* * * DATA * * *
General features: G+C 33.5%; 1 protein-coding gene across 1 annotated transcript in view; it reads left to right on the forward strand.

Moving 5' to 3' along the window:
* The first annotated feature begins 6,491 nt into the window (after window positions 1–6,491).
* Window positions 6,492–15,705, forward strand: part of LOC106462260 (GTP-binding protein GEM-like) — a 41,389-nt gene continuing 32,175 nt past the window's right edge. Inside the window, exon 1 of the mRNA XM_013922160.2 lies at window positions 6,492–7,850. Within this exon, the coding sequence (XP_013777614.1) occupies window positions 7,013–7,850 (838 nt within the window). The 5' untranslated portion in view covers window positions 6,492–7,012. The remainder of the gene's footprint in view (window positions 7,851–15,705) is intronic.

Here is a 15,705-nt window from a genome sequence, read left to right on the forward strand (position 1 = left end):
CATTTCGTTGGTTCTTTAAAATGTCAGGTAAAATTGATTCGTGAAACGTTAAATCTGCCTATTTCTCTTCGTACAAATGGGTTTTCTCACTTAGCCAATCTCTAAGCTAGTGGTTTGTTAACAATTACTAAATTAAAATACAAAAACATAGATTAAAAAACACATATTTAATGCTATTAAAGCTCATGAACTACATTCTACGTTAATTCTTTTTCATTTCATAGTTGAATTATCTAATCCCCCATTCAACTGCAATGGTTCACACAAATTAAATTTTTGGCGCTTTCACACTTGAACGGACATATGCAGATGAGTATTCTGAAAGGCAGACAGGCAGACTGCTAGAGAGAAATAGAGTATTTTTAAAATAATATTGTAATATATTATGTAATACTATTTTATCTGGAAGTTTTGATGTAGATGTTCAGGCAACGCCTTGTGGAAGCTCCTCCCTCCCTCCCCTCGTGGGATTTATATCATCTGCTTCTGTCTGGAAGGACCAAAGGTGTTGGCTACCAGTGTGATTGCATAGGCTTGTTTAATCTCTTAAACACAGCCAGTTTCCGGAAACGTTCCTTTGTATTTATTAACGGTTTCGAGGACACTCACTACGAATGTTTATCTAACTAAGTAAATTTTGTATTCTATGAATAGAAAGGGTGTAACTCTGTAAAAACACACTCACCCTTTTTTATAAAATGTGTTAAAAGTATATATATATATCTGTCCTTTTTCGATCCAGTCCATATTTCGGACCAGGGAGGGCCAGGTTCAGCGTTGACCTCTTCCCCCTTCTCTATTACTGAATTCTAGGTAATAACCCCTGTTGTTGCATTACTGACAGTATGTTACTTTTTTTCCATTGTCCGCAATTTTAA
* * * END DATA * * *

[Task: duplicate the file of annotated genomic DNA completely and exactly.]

General features: G+C 33.5%; 1 protein-coding gene across 1 annotated transcript in view; it reads left to right on the forward strand.

Moving 5' to 3' along the window:
* The first annotated feature begins 6,491 nt into the window (after window positions 1–6,491).
* Window positions 6,492–15,705, forward strand: part of LOC106462260 (GTP-binding protein GEM-like) — a 41,389-nt gene continuing 32,175 nt past the window's right edge. Inside the window, exon 1 of the mRNA XM_013922160.2 lies at window positions 6,492–7,850. Within this exon, the coding sequence (XP_013777614.1) occupies window positions 7,013–7,850 (838 nt within the window). The 5' untranslated portion in view covers window positions 6,492–7,012. The remainder of the gene's footprint in view (window positions 7,851–15,705) is intronic.

Here is a 15,705-nt window from a genome sequence, read left to right on the forward strand (position 1 = left end):
CATTTCGTTGGTTCTTTAAAATGTCAGGTAAAATTGATTCGTGAAACGTTAAATCTGCCTATTTCTCTTCGTACAAATGGGTTTTCTCACTTAGCCAATCTCTAAGCTAGTGGTTTGTTAACAATTACTAAATTAAAATACAAAAACATAGATTAAAAAACACATATTTAATGCTATTAAAGCTCATGAACTACATTCTACGTTAATTCTTTTTCATTTCATAGTTGAATTATCTAATCCCCCATTCAACTGCAATGGTTCACACAAATTAAATTTTTGGCGCTTTCACACTTGAACGGACATATGCAGATGAGTATTCTGAAAGGCAGACAGGCAGACTGCTAGAGAGAAATAGAGTATTTTTAAAATAATATTGTAATATATTATGTAATACTATTTTATCTGGAAGTTTTGATGTAGATGTTCAGGCAACGCCTTGTGGAAGCTCCTCCCTCCCTCCCCTCGTGGGATTTATATCATCTGCTTCTGTCTGGAAGGACCAAAGGTGTTGGCTACCAGTGTGATTGCATAGGCTTGTTTAATCTCTTAAACACAGCCAGTTTCCGGAAACGTTCCTTTGTATTTATTAACGGTTTCGAGGACACTCACTACGAATGTTTATCTAACTAAGTAAATTTTGTATTCTATGAATAGAAAGGGTGTAACTCTGTAAAAACACACTCACCCTTTTTTATAAAATGTGTTAAAAGTATATATATATATCTGTCCTTTTTCGATCCAGTCCATATTTCGGACCAGGGAGGGCCAGGTTCAGCGTTGACCTCTTCCCCCTTCTCTATTACTGAATTCTAGGTAATAACCCCTGTTGTTGCATTACTGACAGTATGTTACTTTTTTTCCATTGTCCGCAATTTTAA